Author(s): The Open University

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2.1 Networked devices you use every day

The next activity aims to get you thinking a bit more about how IT systems form part of your own life and to make you more aware of how you are living in a networked world. IT systems are embedded in many everyday experiences and we have become so used to this that we hardly notice that we are using them.

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4 models and methodologies offered

One of the more visible parts of the service many consultants offer is the model or models on which they base their work. When consulting, activity always needs to be related to the local situation. The consultant will normally start by trying to understand the client perspective, but then seek to expand that perspective, using theory and experience from elsewhere.

So you will probably need information on the theoretical models used by any consultants you are considering. In addition to
Author(s): The Open University

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2.1 ‘Every painter paints himself’?

Art history methods of biography or ‘Life’ writing attempt to link an artist to his art. Why do we need to know about an artist's life to know about his art in the first place? Why might Helen Langdon want to explain Caravaggio the man and not just his world or his art? Behind this questions lies a problem central to art history. Do we need to know about artists to know about their art?

Martin Kemp gives the link between an artist and his art a historical comple
Author(s): The Open University

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5 How might dialogue move on from GM Nation?

There is a widespread optimism that ‘lessons have been learnt from the GM Nation? Debate’ – indeed the government's response to the exercise was couched in just those terms (DEFRA, 2004). One concern has been touched on already – many felt that the debate took place too late, on a rushed timetable, at a time in the controversy when the debate had become highly polarised and divisive ‘pro’ or ‘anti’ stances already embedded. This late in the day, questions for public discussion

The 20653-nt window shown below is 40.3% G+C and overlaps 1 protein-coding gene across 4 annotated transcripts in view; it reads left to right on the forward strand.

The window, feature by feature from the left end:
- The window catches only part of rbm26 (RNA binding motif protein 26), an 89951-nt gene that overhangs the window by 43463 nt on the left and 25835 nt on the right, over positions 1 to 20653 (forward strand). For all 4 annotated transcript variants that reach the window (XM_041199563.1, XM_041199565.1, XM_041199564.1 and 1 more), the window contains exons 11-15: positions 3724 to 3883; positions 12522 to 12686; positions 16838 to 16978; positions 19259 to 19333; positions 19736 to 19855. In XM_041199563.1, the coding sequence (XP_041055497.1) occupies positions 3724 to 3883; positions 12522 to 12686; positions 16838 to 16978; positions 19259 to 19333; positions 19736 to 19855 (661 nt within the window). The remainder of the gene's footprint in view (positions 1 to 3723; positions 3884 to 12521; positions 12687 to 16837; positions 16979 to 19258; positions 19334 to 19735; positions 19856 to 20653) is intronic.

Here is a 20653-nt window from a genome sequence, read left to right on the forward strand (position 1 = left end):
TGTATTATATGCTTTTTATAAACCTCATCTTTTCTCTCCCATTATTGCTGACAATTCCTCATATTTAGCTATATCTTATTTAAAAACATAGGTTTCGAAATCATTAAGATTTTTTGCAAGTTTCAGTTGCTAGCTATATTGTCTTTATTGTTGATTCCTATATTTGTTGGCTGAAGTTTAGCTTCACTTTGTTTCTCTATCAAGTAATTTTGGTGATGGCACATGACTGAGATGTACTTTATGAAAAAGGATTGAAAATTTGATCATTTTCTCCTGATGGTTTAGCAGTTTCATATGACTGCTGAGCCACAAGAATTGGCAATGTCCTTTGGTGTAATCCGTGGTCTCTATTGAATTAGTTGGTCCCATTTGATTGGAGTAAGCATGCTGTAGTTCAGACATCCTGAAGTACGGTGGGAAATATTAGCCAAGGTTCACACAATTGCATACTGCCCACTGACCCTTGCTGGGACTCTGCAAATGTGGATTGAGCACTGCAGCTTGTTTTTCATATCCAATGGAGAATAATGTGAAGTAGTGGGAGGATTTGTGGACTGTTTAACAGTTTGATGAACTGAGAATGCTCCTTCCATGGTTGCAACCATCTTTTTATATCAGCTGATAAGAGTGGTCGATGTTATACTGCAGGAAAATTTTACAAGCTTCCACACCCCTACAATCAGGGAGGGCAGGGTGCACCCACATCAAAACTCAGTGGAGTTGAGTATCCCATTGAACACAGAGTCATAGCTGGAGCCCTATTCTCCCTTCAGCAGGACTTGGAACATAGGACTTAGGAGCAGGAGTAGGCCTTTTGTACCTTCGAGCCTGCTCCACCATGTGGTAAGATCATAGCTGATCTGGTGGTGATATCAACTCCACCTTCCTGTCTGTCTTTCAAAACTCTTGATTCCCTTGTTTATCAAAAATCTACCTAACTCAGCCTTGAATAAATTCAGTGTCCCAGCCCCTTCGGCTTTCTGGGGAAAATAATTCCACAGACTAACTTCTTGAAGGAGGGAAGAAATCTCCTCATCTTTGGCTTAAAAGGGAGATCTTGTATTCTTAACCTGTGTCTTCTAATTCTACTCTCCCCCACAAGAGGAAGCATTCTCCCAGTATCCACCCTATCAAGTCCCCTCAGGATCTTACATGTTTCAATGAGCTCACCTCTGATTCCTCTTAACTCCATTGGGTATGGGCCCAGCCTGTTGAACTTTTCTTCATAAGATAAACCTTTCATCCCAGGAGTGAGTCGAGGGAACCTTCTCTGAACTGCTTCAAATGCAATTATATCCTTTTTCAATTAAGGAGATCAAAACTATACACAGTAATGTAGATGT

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Public Rights of Way in Bournemouth
A list and photographic record of Bournemouth's public rights of way
Author(s): Chris Downer

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Rights not set

Learning outcomes

After studying this course, you should be able to:

  • review some of the recent debates about the place of geography in the school curriculum

  • consider the different aims of geographical education

  • demonstrate an engagement with some links for further study.


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1.1 Themes shaping practice

There are five main themes running through this unit. These themes, though not uncontested or fixed, are based on core principles and ideas that shape practice in the field of social care and social work in the statutory, independent and voluntary sectors. They are:

  1. Partnership

  2. Empowerment and anti-oppressive practice

  3. Rights

  4. Accountability

  5. Valuing diversity.

Below you
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Neurofibromatosis
By: mdanderson Neurofibromatosis describes a series of disorders involving tumors developing around the nerves. While these tumors are often benign, their presence in small spaces can cause serious side effects and health risks as they grow. In this episode, Dr. John Slopis describes MD Anderson's comprehensive neurofibromatosis program and explains how the research being done there is providing information about cancer.
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1.3.2 Recurrent themes

When the accounts of people who have described a near-death experience are looked at side by side it is possible to identify some common features. This isn’t to say that all of these features are present in every account, but that amidst variations there are certainly recurrent themes. The following list is compiled from a variety of studies, including the important study undertaken by Sabom (1982), himself initially sceptical.


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Literary Festival 2016: Progress in Troubled Times: learning from "The Age of Genius" [Audio]
Speaker(s): Professor AC Grayling | What happened to the European mind between 1605, when an audience watching Macbeth at the Globe might believe that regicide was such an aberration of the natural order that ghosts could burst from the ground, and 1649, when a large crowd, perhaps including some who had seen Macbeth forty-four years earlier, could stand and watch the execution of a king? Or consider the difference between a magus casting a star chart and the day in 1639, when Jonathan Horrock a